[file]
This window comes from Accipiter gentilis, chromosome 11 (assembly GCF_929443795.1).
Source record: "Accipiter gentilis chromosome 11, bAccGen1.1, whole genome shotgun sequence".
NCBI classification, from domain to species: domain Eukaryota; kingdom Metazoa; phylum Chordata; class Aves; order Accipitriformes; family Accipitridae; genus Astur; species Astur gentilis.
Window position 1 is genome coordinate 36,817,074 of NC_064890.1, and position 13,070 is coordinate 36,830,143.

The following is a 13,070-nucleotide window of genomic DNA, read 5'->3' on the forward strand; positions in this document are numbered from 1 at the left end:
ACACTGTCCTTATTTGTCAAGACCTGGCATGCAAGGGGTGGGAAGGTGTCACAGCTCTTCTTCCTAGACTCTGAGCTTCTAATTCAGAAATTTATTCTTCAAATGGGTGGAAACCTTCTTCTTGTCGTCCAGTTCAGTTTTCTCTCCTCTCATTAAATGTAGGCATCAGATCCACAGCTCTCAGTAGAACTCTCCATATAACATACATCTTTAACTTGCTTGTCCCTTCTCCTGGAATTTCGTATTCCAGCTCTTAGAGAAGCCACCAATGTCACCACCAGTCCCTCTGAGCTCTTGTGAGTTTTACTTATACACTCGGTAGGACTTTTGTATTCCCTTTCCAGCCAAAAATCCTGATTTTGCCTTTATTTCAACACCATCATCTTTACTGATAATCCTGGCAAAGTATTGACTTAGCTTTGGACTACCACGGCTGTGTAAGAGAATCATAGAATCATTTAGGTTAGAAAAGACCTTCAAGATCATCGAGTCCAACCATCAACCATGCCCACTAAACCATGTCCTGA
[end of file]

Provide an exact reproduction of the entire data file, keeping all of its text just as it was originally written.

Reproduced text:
This window comes from Accipiter gentilis, chromosome 11 (assembly GCF_929443795.1).
Source record: "Accipiter gentilis chromosome 11, bAccGen1.1, whole genome shotgun sequence".
NCBI classification, from domain to species: domain Eukaryota; kingdom Metazoa; phylum Chordata; class Aves; order Accipitriformes; family Accipitridae; genus Astur; species Astur gentilis.
Window position 1 is genome coordinate 36,817,074 of NC_064890.1, and position 13,070 is coordinate 36,830,143.

The following is a 13,070-nucleotide window of genomic DNA, read 5'->3' on the forward strand; positions in this document are numbered from 1 at the left end:
ACACTGTCCTTATTTGTCAAGACCTGGCATGCAAGGGGTGGGAAGGTGTCACAGCTCTTCTTCCTAGACTCTGAGCTTCTAATTCAGAAATTTATTCTTCAAATGGGTGGAAACCTTCTTCTTGTCGTCCAGTTCAGTTTTCTCTCCTCTCATTAAATGTAGGCATCAGATCCACAGCTCTCAGTAGAACTCTCCATATAACATACATCTTTAACTTGCTTGTCCCTTCTCCTGGAATTTCGTATTCCAGCTCTTAGAGAAGCCACCAATGTCACCACCAGTCCCTCTGAGCTCTTGTGAGTTTTACTTATACACTCGGTAGGACTTTTGTATTCCCTTTCCAGCCAAAAATCCTGATTTTGCCTTTATTTCAACACCATCATCTTTACTGATAATCCTGGCAAAGTATTGACTTAGCTTTGGACTACCACGGCTGTGTAAGAGAATCATAGAATCATTTAGGTTAGAAAAGACCTTCAAGATCATCGAGTCCAACCATCAACCATGCCCACTAAACCATGTCCTGA